House Speaker Bill Howell came to this weekend’s Republican Party of Virginia State Central Committee meeting, where he gave a powerful talk about how Medicaid expansion would wreck Virginia’s finances, especially when the federal government inevitably diminishes its contribution to cover the expansion. As Tenth Congressional District Chairman John Whitbeck paraphrased in a tweet posted during Howell’s talk, the Speaker stated in no uncertain terms that “Medicaid expansion will not happen in Virginia. It’s just not gonna happen.”
— John Whitbeck (@JohnWhitbeck) August 24, 2013
One of the more encouraging things the Speaker said was that he knew the House members on the commission, had a hand in appointing them, and is confident that they continue to be opposed to expansion. Most importantly, the Speaker did not prevaricate or qualify his remarks…he did not say that expansion wouldn’t happen “unless” the reforms were put in place. He just plainly said it wouldn’t happen.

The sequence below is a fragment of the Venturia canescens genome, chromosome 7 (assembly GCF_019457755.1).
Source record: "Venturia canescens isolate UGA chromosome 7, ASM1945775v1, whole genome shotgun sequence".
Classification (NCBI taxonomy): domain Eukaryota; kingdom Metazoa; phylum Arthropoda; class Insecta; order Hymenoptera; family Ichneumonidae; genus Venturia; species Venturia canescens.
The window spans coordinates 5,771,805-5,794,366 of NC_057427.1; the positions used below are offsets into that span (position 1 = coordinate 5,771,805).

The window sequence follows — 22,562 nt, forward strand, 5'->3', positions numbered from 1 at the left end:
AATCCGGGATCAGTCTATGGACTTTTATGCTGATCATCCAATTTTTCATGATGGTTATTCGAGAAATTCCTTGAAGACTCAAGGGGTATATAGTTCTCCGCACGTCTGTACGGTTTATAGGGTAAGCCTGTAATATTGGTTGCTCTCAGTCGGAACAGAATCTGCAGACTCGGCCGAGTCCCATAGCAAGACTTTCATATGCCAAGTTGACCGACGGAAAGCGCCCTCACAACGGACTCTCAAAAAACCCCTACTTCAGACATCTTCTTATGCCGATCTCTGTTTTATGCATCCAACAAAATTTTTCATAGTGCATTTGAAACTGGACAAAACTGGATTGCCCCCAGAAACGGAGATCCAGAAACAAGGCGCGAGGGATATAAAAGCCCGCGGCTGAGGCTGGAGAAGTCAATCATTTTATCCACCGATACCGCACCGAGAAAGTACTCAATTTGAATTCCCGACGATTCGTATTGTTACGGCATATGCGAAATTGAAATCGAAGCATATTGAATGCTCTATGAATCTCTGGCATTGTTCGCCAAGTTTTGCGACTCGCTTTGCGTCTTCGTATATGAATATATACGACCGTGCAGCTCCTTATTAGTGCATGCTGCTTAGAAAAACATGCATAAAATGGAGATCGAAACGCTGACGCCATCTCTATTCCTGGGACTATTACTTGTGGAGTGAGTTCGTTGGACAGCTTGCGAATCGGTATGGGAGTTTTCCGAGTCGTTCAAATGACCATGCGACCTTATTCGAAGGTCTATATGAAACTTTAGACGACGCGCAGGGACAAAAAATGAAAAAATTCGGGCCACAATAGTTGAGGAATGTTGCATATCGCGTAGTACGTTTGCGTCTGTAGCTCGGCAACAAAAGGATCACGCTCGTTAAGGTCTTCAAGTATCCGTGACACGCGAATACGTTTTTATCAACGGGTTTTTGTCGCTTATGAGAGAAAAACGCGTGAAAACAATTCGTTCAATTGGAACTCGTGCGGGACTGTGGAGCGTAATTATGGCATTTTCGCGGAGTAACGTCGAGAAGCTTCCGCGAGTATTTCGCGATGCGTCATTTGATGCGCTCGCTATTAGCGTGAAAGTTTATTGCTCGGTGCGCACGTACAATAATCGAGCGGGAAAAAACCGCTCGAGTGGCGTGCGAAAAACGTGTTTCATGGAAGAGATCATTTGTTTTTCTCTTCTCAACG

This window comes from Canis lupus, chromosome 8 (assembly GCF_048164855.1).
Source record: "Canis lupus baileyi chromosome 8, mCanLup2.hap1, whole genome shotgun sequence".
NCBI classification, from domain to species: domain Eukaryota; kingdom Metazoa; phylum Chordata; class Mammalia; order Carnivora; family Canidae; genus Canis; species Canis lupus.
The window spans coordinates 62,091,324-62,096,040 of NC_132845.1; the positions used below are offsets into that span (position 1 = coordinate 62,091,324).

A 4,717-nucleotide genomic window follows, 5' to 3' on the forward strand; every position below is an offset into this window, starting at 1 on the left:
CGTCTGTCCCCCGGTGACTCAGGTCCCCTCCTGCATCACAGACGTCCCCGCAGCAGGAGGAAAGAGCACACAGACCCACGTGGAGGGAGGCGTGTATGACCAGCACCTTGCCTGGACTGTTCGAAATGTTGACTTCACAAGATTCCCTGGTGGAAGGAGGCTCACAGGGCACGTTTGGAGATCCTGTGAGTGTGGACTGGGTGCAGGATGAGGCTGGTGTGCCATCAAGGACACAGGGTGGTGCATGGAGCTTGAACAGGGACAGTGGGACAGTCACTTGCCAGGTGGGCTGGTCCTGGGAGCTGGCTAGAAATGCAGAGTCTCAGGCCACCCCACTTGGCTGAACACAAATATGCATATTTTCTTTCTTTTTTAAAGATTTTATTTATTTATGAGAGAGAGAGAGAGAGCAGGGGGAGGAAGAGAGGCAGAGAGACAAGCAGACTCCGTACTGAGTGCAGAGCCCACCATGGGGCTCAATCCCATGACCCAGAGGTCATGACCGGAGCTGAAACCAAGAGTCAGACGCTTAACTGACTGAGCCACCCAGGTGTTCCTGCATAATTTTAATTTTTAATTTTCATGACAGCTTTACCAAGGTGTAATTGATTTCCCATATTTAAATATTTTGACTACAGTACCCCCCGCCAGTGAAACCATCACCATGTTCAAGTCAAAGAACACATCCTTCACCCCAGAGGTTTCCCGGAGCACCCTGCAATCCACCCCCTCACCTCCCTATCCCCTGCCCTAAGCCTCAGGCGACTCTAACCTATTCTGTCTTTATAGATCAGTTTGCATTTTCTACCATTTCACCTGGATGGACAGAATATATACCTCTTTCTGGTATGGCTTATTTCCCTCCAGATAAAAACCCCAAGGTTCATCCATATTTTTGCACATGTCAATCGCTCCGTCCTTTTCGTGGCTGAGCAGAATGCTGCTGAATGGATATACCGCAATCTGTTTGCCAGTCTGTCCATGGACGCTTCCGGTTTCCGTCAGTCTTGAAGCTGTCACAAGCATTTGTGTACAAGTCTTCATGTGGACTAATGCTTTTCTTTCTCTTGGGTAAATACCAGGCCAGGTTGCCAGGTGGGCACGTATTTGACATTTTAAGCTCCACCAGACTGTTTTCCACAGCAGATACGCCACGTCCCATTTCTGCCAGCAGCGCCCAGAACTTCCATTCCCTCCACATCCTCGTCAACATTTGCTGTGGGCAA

I certainly hope the Speaker is right, and am glad that he spoke on this issue and in such a frank and forthright manner. In the meantime, given the tremendous pressure the commission members are likely to get from numerous directions–including the temptations of health care lobby dollars in their campaign coffers–it is incumbent upon all of us to contact these members and encourage them to continue to be the “firewall” the Governor and others promised they would be.
UPDATE 2:30pm 08/27/13
Former Lieutenant Governor candidate Susan Stimpson sent an email this morning to a broad distribution across Virginia calling on party leaders to stand firm against any sort of back-door expansion of Medicaid. Stimpson got results, as reported by Tom White over at VARight.com, who posted a statement he received today from RPV Chairman Pat Mullins:
ObamaCare is an expensive, unaffordable train wreck that threatens to bring everything that’s wrong with the federal government into our health care system. I have said repeatedly that expanding Medicaid in Virginia is a terrible idea. It threatens to create a massive new unfunded liability for the Commonwealth that would at the same time put hundreds of thousands of Virginians into a system that people in both parties know is badly broken. Speaker Howell has been rock solid on this issue, and I commend him for his leadership. Just this weekend he told our state central committee that Medicaid expansion in Virginia is not going to happen. I stand with Speaker Howell in opposition to the expansion of Medicaid under ObamaCare and I call on all members of the General Assembly to do likewise.